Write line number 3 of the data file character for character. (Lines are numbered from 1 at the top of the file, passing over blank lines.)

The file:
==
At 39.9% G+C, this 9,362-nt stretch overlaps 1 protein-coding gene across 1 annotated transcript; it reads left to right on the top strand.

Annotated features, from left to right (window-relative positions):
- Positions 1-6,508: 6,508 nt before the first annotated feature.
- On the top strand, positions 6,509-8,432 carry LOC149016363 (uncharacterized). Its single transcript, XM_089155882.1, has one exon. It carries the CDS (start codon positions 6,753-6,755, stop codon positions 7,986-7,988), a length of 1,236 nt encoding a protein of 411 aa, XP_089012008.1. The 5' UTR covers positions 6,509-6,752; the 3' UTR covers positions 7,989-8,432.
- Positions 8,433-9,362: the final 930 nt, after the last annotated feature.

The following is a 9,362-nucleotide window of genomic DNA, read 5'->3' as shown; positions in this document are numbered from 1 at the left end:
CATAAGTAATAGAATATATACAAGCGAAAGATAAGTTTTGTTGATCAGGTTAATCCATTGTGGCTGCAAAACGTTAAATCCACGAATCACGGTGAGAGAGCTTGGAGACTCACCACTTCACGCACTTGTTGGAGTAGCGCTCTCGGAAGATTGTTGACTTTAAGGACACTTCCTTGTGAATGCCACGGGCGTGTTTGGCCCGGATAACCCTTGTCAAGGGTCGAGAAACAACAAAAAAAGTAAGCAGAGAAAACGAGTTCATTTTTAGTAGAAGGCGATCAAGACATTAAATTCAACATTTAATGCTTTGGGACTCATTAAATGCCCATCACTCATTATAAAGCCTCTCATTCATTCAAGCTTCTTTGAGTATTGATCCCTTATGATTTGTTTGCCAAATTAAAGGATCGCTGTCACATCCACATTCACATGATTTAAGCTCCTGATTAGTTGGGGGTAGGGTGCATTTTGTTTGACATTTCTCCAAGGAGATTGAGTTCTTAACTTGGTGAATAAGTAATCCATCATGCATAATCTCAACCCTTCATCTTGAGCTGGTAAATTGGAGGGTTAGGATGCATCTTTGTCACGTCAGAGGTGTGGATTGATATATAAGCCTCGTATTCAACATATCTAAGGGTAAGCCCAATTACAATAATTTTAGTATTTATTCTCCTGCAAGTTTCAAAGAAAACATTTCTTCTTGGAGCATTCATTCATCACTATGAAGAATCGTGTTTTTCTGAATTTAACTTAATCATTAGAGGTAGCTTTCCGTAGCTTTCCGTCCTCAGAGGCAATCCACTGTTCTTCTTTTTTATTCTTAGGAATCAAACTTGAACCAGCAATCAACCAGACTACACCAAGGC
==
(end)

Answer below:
- Positions 1-6,508: 6,508 nt before the first annotated feature.